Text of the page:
[Israel.pm] Perl vs. Ruby on Two Idioms

Shlomi Fish shlomif at iglu.org.il
Sun Jun 22 02:06:16 PDT 2008


On Saturday 21 June 2008, Adam Fine wrote:
> Hi Shlomi!
>
> I'm not sure why you chose the Array#inject solution for the first problem.
> It's one of the more obscure ways of achieving your stated goal.
>
> The natural Ruby equivalent to your Perl solution would be:
>
> h = {}
> a.map {|k| h[k] = true}

Yes, but this takes two statement. Cognitively, it is one operation and so I 
want to do it in a single statement.
>
> Even this is clearer than the Perl solution, of which it is a direct
> translation. 

I have no problem reading the Perl solution, and neither would any 
intermediate Perl programer. And doesn't the map call build a long list?

> But if this is a clarity contest, then here's the clearest 
> Ruby solution I could think of:
>
> h = {}
> for key in a
>   h[key] = true
> end
>

This uses a loop (which is probably slow) and is 4 lines long. It's not a 
clarity contest, and there is no problem in the clarity of the Perl program.

> It doesn't get much cleaner than that :)
>
> Anyone who ever programmed any modern dynamic language - Javascript, Lua,
> Python, PHP, Perl - understands immediately what this code does. On the
> other hand, one would need at least several days of specific Perl
> experience to understand what's going on here:
>
> my %h = (map { $_ => 1 } @a);

Right, but it's idiomatic Perl and you can ask or look it up, and it's the 
common idiom to do that.

>
> The direct Perl translation of my last solution is:
>
> my %h; for my $i (@a) { $h{$i} = 1; }
>
> It's pretty obvious which form is clearer :)

The former one to me, which is probably also faster.

>
> To sum up, we translated directly your solution to Ruby, and ended up with
> cleaner code. Then we demonstrated what must be one of the clearest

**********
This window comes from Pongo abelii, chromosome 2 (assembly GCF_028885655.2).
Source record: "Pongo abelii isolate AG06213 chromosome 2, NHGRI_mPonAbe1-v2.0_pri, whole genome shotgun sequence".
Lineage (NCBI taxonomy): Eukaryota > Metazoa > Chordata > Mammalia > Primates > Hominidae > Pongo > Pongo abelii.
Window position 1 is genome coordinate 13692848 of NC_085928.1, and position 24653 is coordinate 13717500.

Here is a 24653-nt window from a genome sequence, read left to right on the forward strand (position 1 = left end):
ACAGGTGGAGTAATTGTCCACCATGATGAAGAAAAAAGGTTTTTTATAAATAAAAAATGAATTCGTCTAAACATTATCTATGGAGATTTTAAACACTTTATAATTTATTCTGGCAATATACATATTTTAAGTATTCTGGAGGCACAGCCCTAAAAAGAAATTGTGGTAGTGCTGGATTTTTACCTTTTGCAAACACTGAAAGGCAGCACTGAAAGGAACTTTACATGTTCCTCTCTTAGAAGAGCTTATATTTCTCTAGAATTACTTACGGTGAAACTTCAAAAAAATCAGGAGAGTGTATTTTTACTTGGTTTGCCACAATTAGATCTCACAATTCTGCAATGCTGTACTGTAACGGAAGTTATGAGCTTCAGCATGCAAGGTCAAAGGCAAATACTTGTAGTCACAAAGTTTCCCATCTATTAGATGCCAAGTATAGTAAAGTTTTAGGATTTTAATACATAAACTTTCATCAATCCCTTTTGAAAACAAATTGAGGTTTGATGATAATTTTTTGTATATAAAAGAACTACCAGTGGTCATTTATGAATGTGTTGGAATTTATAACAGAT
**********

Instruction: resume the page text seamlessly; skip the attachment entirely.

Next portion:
> solutions possible, implemented in Ruby. Then we translated the clear
> solution back to Perl, and clarity was degraded.
>
> I have nothing against Perl; it's a wonderful project that contributed a
> lot to the programming world. Perl 6 will hopefully continue to do so. But
> Perl 5 - all its merits notwithstanding - was never the cleanest or
> clearest of languages, while Ruby would be tough to beat in that category,
> even for the best of them :)
>

Why are people so obsessed with the "clarity" of such small scopes? While Perl 
Golf and Obfuscated Perl are very much non-clear, one can write clear code in 
Perl that will be obvious to people with minimal amount of experience. And if 
you don't have a solid amount of experience in any language, you're going to 
write buggy or even dangerous code (re: most PHP code out there).

My intention with the exercise was to show how one can idiomatically perform 
these two tasks.

However, see 
http://www.perl.org.il/pipermail/perl/2005-August/thread.html#7327 ("The Cost 
of Newlines") for a different POV.

> Hope everything is great with you, take care,
>

It is, yes.

Regards,

	Shlomi Fish

> -Adam
>
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-----------------------------------------------------------------
Shlomi Fish       http://www.shlomifish.org/
"The Human Hacking Field Guide" - http://xrl.us/bjn8q

The bad thing about hardware is that it sometimes works and sometimes doesn't.
The good thing about software is that it's consistent: it always does not
work, and it always does not work in exactly the same way.



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